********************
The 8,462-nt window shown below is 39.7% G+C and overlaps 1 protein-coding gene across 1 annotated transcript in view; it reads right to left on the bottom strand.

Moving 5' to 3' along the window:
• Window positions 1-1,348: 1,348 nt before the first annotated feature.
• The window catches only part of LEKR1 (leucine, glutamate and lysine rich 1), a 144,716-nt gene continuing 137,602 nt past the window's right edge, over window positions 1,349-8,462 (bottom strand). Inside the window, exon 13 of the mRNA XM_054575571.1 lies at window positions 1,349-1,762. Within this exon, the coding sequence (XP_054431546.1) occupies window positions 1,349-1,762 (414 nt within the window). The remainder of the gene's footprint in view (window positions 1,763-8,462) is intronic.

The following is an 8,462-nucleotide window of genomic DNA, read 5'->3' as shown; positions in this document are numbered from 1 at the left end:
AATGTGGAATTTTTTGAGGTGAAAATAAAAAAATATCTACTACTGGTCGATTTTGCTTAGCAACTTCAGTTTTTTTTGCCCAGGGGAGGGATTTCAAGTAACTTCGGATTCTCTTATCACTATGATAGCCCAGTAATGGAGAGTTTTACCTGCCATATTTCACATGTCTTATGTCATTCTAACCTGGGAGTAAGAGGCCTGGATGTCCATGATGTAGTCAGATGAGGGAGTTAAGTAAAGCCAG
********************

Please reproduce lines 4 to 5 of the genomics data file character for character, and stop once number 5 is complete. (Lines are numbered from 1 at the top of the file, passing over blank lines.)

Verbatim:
• The window catches only part of LEKR1 (leucine, glutamate and lysine rich 1), a 144,716-nt gene continuing 137,602 nt past the window's right edge, over window positions 1,349-8,462 (bottom strand). Inside the window, exon 13 of the mRNA XM_054575571.1 lies at window positions 1,349-1,762. Within this exon, the coding sequence (XP_054431546.1) occupies window positions 1,349-1,762 (414 nt within the window). The remainder of the gene's footprint in view (window positions 1,763-8,462) is intronic.

The following is an 8,462-nucleotide window of genomic DNA, read 5'->3' as shown; positions in this document are numbered from 1 at the left end: